On this appeal, Network disputes the district court’s findings, first, that the term “liabilities” as used in the Agreement includes only sums owing to third parties, and, second, that indemnification is due
only for liabilities paid after closing by Network.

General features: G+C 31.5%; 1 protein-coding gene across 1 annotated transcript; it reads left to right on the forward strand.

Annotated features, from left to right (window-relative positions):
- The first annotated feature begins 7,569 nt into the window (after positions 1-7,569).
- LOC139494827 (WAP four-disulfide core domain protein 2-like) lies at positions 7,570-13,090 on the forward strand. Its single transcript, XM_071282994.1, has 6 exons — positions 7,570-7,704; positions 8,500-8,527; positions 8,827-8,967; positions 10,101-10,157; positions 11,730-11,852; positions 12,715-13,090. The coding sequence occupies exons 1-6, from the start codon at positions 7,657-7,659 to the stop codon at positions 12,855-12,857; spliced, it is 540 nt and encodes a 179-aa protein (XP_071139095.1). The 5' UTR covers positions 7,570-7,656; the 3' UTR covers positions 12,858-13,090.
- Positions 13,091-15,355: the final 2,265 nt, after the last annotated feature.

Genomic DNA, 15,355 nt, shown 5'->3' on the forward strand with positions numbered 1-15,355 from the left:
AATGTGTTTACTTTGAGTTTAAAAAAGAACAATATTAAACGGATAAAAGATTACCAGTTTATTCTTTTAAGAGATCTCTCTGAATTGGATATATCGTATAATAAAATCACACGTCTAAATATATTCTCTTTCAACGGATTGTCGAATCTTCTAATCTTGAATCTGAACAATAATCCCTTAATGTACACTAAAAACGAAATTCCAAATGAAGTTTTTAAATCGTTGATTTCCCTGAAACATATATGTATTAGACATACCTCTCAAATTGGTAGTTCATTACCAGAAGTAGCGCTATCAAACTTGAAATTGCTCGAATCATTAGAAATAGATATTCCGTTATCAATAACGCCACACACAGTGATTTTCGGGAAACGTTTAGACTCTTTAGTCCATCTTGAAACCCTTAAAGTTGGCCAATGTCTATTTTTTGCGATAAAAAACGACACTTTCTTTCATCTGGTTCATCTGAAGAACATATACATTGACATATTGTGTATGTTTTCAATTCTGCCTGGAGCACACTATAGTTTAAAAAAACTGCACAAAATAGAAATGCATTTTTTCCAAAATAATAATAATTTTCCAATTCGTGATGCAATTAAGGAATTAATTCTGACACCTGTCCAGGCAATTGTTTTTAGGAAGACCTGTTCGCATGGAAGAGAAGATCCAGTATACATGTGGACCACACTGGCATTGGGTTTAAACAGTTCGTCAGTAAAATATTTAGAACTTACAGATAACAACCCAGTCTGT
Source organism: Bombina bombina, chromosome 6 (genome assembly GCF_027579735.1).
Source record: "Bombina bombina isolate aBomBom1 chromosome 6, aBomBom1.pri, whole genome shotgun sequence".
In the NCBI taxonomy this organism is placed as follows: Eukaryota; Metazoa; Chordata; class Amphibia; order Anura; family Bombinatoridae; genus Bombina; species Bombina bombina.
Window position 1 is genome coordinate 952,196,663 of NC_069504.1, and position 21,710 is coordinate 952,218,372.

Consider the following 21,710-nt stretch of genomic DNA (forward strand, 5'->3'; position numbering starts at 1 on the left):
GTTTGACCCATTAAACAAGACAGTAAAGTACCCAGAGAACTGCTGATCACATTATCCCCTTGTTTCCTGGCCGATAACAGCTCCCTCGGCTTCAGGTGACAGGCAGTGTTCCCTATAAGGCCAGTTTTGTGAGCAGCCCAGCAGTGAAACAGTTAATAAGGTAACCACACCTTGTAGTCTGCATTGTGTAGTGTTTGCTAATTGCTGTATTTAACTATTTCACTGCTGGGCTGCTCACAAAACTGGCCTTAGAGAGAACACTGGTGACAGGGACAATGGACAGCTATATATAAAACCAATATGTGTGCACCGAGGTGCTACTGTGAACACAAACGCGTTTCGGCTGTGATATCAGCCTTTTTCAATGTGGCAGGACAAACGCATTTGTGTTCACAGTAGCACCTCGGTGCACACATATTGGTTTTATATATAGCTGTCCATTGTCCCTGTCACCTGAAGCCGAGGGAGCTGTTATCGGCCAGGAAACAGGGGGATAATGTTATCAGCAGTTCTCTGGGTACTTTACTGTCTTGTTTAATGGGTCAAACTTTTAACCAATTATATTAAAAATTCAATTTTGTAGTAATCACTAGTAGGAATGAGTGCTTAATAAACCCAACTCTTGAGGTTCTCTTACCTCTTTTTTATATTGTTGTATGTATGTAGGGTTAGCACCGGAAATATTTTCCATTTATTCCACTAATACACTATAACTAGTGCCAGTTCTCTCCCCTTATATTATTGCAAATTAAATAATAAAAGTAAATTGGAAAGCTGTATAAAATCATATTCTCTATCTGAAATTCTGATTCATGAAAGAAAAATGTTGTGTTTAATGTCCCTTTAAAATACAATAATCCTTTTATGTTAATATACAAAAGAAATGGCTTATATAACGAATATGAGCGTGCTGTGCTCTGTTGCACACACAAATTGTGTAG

The interpretation of a contract is generally a question of law and subject to our de novo review. See Eddy v. Prudence Bonds Corp., 165 F.2d 157, 163 (2d Cir. 1947) (L. Hand, J.) (“[A]ppellate courts have untrammelled power to interpret written documents.” (footnote omitted)), cert. denied, 333 U.S. 845, 68 S.Ct. 664, 92 L.Ed. 1128 (1948). On the other hand, the district court’s findings regarding extrinsic evidence and credibility determinations are in the nature of findings of fact, see West v. Smith, 101 U.S. 263, 270, 25 L.Ed. 809 (1879), and therefore subject to “clear error” review under Federal Rule of Civil Procedure 52(a).